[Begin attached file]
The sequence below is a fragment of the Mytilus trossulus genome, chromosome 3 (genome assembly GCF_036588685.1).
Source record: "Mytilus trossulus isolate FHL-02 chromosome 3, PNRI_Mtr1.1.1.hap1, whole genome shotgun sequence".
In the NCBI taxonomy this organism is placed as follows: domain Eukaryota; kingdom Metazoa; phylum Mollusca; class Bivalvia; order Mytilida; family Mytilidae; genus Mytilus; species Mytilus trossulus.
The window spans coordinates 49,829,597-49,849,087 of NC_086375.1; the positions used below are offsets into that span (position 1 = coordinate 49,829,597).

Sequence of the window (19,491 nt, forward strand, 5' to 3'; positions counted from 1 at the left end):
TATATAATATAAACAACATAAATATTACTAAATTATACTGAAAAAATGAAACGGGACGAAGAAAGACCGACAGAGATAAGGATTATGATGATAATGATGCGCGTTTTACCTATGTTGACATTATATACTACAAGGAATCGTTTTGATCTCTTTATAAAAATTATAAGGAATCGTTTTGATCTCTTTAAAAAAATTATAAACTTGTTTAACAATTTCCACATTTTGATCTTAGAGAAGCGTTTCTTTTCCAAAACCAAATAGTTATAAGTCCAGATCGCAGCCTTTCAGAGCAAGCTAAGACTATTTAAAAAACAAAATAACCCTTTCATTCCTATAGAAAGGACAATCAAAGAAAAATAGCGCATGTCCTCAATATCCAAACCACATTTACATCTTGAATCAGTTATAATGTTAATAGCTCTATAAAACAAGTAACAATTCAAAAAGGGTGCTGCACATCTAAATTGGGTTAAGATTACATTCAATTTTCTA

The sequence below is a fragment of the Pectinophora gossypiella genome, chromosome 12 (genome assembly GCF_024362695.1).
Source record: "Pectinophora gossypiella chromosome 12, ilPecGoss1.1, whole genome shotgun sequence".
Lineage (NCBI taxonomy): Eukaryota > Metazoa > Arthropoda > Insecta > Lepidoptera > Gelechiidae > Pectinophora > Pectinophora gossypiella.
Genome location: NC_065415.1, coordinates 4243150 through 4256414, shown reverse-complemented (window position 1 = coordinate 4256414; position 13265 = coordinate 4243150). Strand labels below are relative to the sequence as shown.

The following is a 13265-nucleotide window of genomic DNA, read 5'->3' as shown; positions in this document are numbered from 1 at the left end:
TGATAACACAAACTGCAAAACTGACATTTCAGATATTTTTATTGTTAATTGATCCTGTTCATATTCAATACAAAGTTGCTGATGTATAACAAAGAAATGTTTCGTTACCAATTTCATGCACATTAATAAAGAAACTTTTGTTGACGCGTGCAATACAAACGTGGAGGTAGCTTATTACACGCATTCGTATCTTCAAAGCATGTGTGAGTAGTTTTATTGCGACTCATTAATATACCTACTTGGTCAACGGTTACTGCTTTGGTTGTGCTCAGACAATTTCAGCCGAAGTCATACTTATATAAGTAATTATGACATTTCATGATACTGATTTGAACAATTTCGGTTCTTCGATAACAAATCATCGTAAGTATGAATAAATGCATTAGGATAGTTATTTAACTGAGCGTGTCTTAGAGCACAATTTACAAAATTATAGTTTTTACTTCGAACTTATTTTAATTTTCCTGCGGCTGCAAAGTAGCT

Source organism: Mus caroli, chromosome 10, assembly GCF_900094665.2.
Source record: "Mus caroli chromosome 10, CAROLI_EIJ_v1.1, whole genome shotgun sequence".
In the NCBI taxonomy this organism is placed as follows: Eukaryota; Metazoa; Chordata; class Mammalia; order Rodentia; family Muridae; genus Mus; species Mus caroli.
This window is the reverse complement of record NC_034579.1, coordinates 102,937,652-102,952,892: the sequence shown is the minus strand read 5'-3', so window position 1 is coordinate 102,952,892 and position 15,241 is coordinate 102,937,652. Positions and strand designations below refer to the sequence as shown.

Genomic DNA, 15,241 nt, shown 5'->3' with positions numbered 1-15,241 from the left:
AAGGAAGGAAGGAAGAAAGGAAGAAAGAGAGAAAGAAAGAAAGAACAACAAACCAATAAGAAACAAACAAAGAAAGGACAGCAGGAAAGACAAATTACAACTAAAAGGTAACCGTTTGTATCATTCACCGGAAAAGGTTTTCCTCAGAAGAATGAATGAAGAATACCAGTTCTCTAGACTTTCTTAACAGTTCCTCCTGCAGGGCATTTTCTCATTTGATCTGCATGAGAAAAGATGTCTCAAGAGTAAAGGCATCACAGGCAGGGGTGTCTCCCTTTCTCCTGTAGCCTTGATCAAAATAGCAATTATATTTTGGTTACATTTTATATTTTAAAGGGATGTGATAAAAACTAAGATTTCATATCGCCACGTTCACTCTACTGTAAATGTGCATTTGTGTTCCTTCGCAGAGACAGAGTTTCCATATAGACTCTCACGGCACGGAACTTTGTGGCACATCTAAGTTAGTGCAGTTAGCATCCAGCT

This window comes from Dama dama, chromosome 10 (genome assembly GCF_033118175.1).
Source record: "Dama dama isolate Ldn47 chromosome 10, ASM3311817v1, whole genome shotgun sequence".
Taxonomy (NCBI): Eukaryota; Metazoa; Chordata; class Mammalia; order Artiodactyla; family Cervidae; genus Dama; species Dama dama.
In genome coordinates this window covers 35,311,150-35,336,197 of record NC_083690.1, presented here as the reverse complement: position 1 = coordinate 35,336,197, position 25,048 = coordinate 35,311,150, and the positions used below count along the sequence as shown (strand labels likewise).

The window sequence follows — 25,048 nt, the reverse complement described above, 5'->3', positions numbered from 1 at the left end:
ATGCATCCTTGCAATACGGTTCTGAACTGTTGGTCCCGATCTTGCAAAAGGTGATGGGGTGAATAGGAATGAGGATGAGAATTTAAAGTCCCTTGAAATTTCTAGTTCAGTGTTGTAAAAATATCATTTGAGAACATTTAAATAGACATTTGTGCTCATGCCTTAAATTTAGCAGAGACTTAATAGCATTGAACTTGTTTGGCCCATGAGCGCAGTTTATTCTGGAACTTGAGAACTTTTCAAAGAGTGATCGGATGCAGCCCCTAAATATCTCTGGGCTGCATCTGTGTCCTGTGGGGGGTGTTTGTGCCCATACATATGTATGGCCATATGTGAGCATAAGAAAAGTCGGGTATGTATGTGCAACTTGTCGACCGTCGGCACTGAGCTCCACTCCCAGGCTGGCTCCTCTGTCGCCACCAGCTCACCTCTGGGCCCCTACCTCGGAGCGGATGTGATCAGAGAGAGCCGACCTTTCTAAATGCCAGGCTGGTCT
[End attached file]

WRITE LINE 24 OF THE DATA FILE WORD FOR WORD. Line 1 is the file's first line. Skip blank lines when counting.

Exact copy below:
ATGCATCCTTGCAATACGGTTCTGAACTGTTGGTCCCGATCTTGCAAAAGGTGATGGGGTGAATAGGAATGAGGATGAGAATTTAAAGTCCCTTGAAATTTCTAGTTCAGTGTTGTAAAAATATCATTTGAGAACATTTAAATAGACATTTGTGCTCATGCCTTAAATTTAGCAGAGACTTAATAGCATTGAACTTGTTTGGCCCATGAGCGCAGTTTATTCTGGAACTTGAGAACTTTTCAAAGAGTGATCGGATGCAGCCCCTAAATATCTCTGGGCTGCATCTGTGTCCTGTGGGGGGTGTTTGTGCCCATACATATGTATGGCCATATGTGAGCATAAGAAAAGTCGGGTATGTATGTGCAACTTGTCGACCGTCGGCACTGAGCTCCACTCCCAGGCTGGCTCCTCTGTCGCCACCAGCTCACCTCTGGGCCCCTACCTCGGAGCGGATGTGATCAGAGAGAGCCGACCTTTCTAAATGCCAGGCTGGTCT